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In 1964, the first kidney xenotransplant from a chimpanzee to human was performed successfully (1). Although the recipient survived 9 months, subsequent animal-to-human transplants were limited by immunologic barriers and the need for a sustainable organ source (2). Pigs soon became the ideal organ source because they produce large litters and mature rapidly, and availability is virtually unlimited (2, 3). Pigs have organs comparable in size and function with humans and lower risk of zoonoses, and their hormones and tissues are already used, suggesting positive public opinion (2, 3). The primary limitation of using pigs for xenotransplantation was the cross-species immunologic barrier (2, 4). The development of novel gene-editing technology to “humanize” the pig organ, however, has enabled successful pig-to-non-human primate (NHP) models and a return to animal-to-human experimentation (57).

The pig-to-decedent, or Parsons, model demonstrated important safety and feasibility features of kidney xenotransplantation (5). First, no hyper-acute rejection occurred, consistent with the negative pre-transplant pig-to-human crossmatch. Second, relative hemodynamic stability was maintained intraoperatively, and vascular anastomotic integrity was maintained at the higher human blood pressures. Third, no porcine endogenous retrovirus transmission was observed. Given the physiologic derangements of the brain-dead recipient (8), however, this pre-clinical model was not designed to assess xenotransplant physiologic function. Notably, although the kidneys made urine, they did not clear creatinine.

Given the complex, systemic functions performed by the human kidney, including filtration, electrolyte balance, volume status, blood pressure, and stimulation of erythropoiesis, xenograft physiologic compatibility requires evaluation (Figure 1). Although phase 1 clinical trials are needed, the physiologic findings from pig-to-NHP models, as previously reviewed by Iwase et al. (9), can be leveraged to hypothesize which kidney functions may be normal or altered in living human xenotransplant recipients (10).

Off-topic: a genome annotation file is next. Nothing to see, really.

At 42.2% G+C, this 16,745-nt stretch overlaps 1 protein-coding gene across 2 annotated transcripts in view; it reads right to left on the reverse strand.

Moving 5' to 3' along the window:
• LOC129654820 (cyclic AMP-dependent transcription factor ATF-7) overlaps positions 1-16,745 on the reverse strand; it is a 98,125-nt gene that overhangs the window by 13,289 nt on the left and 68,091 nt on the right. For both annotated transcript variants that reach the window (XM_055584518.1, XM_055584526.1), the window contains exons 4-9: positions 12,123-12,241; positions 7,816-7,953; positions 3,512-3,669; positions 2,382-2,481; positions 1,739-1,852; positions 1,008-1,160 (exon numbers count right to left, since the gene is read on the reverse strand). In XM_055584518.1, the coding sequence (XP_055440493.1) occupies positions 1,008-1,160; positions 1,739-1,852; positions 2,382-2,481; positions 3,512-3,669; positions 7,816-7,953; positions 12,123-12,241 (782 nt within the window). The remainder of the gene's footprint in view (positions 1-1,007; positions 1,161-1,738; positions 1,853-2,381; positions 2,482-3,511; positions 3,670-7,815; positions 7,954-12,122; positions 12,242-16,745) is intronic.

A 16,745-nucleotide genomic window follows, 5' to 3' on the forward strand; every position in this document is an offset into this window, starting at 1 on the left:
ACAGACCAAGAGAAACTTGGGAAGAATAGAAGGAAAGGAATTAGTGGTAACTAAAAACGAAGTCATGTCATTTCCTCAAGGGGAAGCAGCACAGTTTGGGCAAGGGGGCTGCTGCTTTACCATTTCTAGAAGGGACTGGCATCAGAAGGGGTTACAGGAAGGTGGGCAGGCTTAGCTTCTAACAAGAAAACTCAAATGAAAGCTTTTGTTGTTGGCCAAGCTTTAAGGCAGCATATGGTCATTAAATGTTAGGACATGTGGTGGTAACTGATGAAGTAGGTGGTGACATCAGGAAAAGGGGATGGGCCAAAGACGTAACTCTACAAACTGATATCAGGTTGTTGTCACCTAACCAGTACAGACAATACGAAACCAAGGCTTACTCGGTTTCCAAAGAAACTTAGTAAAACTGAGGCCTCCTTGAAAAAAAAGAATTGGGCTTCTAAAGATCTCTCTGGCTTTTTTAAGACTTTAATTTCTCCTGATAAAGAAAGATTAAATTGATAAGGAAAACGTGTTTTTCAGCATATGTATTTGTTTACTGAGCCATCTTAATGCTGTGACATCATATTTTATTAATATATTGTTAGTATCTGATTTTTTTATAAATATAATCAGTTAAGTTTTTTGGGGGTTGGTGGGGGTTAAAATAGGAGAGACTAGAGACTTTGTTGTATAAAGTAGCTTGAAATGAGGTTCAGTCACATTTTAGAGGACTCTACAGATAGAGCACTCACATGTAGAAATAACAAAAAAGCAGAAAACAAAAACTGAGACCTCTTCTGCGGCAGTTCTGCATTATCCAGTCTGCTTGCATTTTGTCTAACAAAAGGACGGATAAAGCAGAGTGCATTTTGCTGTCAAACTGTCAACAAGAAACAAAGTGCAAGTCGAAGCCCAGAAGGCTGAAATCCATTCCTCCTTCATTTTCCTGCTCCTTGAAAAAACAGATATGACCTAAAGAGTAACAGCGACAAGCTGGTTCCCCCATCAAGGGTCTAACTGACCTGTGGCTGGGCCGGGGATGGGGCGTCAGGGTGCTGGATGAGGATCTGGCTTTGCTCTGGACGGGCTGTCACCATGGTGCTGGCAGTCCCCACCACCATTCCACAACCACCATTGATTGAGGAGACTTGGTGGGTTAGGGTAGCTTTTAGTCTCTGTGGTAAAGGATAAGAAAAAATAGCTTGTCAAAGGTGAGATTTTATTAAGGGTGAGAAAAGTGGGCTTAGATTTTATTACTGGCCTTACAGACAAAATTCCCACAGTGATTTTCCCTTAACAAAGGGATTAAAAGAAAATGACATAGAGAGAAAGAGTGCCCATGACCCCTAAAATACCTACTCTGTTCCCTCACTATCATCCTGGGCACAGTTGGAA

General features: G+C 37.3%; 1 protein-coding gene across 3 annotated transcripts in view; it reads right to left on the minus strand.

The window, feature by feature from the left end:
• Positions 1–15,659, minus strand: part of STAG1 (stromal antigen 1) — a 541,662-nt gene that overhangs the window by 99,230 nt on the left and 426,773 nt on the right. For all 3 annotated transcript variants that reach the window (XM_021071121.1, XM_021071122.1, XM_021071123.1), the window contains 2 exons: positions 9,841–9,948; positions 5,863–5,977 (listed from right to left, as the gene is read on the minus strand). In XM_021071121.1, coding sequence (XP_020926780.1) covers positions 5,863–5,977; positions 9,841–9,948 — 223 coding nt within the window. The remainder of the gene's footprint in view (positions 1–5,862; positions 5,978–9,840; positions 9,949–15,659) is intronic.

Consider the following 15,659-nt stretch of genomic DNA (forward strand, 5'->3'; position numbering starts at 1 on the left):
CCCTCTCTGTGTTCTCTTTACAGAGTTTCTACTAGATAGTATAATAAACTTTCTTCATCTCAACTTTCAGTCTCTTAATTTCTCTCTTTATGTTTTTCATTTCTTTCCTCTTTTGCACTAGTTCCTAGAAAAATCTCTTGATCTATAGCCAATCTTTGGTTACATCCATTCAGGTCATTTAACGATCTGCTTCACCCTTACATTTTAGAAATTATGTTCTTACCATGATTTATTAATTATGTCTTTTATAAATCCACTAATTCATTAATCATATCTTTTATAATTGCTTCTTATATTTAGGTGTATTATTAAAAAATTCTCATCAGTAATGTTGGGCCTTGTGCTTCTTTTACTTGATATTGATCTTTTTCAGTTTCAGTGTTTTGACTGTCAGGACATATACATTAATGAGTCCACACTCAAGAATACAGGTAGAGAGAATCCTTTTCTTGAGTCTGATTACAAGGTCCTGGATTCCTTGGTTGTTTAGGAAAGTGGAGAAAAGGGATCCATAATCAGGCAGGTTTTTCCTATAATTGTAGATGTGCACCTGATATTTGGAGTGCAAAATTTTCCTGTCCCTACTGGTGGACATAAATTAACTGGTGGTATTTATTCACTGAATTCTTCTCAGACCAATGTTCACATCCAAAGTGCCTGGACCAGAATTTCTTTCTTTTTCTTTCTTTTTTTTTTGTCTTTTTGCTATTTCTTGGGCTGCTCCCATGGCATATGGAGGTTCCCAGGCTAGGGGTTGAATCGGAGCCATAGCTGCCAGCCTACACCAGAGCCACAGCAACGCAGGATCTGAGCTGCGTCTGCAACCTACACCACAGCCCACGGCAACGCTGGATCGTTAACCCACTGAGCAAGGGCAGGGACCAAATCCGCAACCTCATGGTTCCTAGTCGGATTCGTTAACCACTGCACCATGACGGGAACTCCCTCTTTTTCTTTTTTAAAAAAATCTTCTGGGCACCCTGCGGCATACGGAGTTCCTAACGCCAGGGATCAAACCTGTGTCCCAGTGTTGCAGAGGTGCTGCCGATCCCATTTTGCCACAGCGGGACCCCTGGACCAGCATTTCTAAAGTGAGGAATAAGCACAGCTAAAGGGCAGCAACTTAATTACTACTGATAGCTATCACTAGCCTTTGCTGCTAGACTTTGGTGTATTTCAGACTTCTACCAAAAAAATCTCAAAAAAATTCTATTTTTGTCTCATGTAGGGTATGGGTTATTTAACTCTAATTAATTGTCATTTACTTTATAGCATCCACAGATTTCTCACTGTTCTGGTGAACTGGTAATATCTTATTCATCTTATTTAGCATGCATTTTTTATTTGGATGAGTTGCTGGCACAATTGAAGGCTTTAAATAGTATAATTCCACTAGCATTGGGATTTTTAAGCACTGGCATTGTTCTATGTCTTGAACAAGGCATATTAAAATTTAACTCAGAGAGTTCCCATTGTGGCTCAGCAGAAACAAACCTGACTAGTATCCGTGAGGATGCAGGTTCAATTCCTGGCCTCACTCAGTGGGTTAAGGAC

Figure 1
Figure 1

Possible alterations in renal physiology in human renal xenograft recipient

Citation: Kidney News 14, 7

Created with Biorender.com.

There are several aspects of renal physiology likely to be normal in human xenotransplant recipients. First, renal blood flow and glomerular filtration rate are similar in pigs and humans (human, 4 mL/min/g vs. pig, 3–4 mL/min/g; human, 130 mL/min/70 kg vs. pig, 126–175 mL/min/70 kg, respectively) (3, 10). Serum creatinine remained within normal human ranges, and proteinuria has not been observed in recent pig-to-NHP experiments (9, 10). Assuming immune-mediated rejection is prevented, these data suggest glomerular filtration should occur normally in living humans (8). Second, xenotransplants may enhance uric acid elimination, as they filter as well as secrete uric acid, perhaps protecting recipients from posttransplant gout (9).

Although pig-to-NHP models suggest that some aspects of renal xenograft physiology may differ from the human kidney, these differences may be successfully managed. Although most serum electrolyte concentrations remained within normal human limits in NHP recipients, gradual and mild hypercalcemia and late hypophosphatemia have occurred (9). Similar to allotransplantation, this could be managed with increased non-dairy dietary intake and oral phosphorus supplementation. Additionally, anemia among NHP recipients has been reported (9). This may be secondary to immunosuppression, blood draws, or incompatibility of NHP and pig erythropoietin (9, 10). Although a high degree of homology has been noted between human and pig erythropoietin (10), incompatibility could be managed with recombinant human erythropoietin, a common practice for anemia among patients with chronic kidney disease.